• by jslag (21657)
    Hey man, wherever gvim builds and runs, I'm there.


    So you're into using DOS? What a glutton for punishment.

  • Um? It would seem to me that the version of Aqua they shipped did compile on Darwin. A quick 'uname -a' reveals the following.

    Darwin localhost 1.3 Darwin Kernel Version 1.3: Thu Mar 1 06:56:40 PST 2001; root:xnu/xnu-123.5.obj~1/RELEASE_PPC Power Macintosh powerpc
  • Many times i've had a great deal of "FUN" trying to compile the latest gnome on FreeBSD...

    Same goess with kde2.1.... on which kdeinit still hangs on some "QT mutex issues "


    These projects need a very strong lesson into wirtting portable code. Portable code's benefits are not only in the portability, but by writting portable code, you're force to write better and cleaner code.

    And this, is the unix way...


    QT: Woah, by judging by the previous comments, slashdot has really turned into a place of uninformed/fanatic trolls...

    there really needs to be a tronger registration system...

    heck, even a micropayment slashdot is starting to look good.
  • woah, great.. i actually hadn't tried since since last friday... so it works with Xfree 4.02?

    no more stalls?

    i was actually jus rright now reverting to 3.3.6...

    this is great news indeed ;)
  • dude, am running from kde2.1 right now...

    damn... it Rocks... they have com ea long way since i first used them in '97...

    Damn, gnome panel+sawfish no more forme...

    Plus Konqueror.... damn, the mozilla guys should be ashmed....
  • by Lazaru5 (28995) on Monday March 26, 2001 @06:13PM (#338544)
    KDE2.1 and the QT threading issues under X4 have been dealt with. Will@FreeBSD.Org committed fixes this past weekend.

    Things have been fine under X3, and things were even ok under X4 for the first few days after KDE2.1's release.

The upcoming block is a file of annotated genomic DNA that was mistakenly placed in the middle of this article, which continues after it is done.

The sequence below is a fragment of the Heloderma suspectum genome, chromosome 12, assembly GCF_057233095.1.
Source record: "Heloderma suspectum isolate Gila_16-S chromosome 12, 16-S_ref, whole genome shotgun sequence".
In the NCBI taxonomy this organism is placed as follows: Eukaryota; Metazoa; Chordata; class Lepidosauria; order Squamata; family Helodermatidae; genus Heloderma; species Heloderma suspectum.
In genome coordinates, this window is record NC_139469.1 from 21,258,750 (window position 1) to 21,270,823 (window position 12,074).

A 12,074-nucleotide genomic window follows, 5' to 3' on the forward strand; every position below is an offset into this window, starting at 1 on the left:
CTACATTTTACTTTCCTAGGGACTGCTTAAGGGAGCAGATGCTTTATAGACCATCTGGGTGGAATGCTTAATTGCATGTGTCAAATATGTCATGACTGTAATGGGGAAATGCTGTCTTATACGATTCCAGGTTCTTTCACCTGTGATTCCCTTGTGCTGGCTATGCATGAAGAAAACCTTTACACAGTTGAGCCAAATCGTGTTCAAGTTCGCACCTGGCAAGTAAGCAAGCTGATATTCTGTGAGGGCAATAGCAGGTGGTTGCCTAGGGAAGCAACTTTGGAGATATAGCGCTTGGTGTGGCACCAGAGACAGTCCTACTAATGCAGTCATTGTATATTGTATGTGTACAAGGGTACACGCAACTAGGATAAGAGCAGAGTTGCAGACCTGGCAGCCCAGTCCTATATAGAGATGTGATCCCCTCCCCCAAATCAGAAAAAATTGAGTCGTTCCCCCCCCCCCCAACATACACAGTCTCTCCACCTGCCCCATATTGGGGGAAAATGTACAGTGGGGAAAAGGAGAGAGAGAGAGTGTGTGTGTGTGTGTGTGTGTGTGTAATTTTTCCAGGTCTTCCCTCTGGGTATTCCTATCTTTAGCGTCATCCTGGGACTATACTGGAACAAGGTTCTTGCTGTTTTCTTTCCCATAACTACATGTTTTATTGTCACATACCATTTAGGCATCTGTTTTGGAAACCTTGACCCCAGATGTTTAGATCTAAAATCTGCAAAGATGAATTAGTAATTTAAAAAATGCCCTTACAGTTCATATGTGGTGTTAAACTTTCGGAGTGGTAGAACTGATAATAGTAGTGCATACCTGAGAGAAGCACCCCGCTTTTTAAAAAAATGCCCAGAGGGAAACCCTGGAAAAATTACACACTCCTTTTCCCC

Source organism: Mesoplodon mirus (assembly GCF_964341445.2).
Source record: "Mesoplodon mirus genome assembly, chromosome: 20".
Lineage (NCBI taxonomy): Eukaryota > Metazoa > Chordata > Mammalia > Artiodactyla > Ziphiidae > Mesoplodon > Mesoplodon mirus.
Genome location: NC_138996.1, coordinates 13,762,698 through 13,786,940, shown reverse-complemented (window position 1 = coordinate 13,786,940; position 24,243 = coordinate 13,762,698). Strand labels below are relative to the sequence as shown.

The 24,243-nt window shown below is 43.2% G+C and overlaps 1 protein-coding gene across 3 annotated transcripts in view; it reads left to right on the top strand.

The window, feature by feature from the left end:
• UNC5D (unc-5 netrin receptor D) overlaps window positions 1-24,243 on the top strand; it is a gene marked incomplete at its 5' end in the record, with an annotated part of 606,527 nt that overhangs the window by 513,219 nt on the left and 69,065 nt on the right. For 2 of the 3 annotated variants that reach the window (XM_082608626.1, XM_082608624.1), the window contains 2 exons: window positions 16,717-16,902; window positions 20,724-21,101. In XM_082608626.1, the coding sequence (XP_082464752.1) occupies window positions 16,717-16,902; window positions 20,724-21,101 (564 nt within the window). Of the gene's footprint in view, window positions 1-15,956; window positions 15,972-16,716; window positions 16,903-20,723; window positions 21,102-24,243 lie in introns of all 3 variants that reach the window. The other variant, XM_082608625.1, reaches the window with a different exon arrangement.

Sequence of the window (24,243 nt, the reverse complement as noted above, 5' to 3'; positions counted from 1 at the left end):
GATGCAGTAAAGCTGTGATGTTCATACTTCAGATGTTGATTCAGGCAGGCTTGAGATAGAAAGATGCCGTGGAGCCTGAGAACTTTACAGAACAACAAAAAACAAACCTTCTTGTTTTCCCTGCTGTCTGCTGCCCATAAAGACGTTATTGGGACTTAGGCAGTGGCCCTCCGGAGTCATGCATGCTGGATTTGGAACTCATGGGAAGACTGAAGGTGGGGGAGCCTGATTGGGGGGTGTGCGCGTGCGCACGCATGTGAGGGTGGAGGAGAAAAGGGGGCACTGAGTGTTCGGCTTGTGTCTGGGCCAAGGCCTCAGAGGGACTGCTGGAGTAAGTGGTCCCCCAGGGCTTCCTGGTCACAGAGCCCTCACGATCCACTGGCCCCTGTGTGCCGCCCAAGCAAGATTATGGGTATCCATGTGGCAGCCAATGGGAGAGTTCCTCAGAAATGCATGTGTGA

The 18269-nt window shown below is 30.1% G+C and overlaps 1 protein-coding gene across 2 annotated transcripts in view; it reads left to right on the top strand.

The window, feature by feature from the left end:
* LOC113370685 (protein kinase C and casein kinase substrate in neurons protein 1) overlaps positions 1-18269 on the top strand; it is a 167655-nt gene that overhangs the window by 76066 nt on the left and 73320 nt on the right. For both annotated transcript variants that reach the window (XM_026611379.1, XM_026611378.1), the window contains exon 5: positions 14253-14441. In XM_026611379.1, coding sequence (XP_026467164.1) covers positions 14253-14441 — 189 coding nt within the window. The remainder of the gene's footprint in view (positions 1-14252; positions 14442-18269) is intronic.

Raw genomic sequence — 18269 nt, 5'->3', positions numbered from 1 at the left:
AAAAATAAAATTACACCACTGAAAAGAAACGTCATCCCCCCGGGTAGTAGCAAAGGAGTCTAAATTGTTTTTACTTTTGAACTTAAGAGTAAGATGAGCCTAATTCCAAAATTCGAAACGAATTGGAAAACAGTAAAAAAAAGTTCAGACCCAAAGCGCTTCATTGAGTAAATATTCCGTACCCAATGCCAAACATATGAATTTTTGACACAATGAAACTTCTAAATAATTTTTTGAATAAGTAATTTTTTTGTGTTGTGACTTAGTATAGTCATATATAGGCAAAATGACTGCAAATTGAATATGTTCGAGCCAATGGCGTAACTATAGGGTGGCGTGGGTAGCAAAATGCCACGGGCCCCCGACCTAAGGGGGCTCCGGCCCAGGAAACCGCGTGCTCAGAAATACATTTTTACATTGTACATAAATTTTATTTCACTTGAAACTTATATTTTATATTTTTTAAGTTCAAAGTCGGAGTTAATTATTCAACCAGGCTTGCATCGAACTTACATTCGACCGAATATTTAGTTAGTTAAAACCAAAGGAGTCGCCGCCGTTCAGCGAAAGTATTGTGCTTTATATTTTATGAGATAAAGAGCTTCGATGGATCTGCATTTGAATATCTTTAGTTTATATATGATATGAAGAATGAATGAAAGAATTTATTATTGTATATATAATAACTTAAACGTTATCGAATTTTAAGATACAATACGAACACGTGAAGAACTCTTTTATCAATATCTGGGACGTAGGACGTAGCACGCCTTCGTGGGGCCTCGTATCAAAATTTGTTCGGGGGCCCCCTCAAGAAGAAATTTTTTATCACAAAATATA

I stopped using GNOME since KDE2's first release, so I can't comment on that.

    --
  • fprintf is not a syscall. It's a C library function.
  • by lomion (33716)
    gvim build on freebsd, heck there is a port.
  • Debian PPC while they're at it....:-D
  • by Zorikin (49410)
    > Silly me, for thinking the data from a BSDi staffer would be 'inflammatory'. But hey, obviously you have better data. So, post it.

    "Better data" implies a comparison. You've provided no data to compare against. Maybe you should actually post something substantial before you start getting defensive.
  • yah! and you only have to download 400 packages or update your compiler and compile a metric buttload of source to get it working and it trashes your old 1.x kde install!

  • Have you tried Slack?
  • by bugg (65930)
    Apple has an interesting hobby.
  • Personally, I like the central development model that FreeBSD uses as opposed to Linux. FreeBSD uses CVS for the entire tree of code. This is the kernel and the user-land software. The ports system is quite easy to use.

    For me, the only thing I miss from Linux is some of the drivers. The nVidia driver would be nice, especially if they would just license the source under the MIT license for inclusion into XFree86. I am not bitter at nVidia! Grrrr!!! :)

    For a true comparison, you would have to try it out yourself as my needs are probably different than yours. I had nothing to hold me on Linux. FreeBSD had everything that I needed. As for you, I don't know your requirements for a Unix system.

    Your first step is to check on the FreeBSD website [freebsd.org] for hardware compatibility [freebsd.org]. You should do this for any operating system. I learned that lesson when I first started using Linux during the 0.99.14? days. Anyone else remember the SLS distribution? :)
  • Enlightenment (BSD licensed) works for me. Does that help you?
  • by dimator (71399)
    Hey man, wherever gvim [vim.org] builds and runs, I'm there.


    --
  • echo 1> /proc/sys/rant
    .
    . [ do some ranting ]
    .
    echo 0> /proc/sys/rant

    ;-)
  • At this point, both HP and Sun have announced plans to (eventually) phase out CDE and replace it with Gnome as their primary desktop. HP, at least, has even committed to shipping Gnome with the next update to HPUX, due sometime mid 2nd half of this year...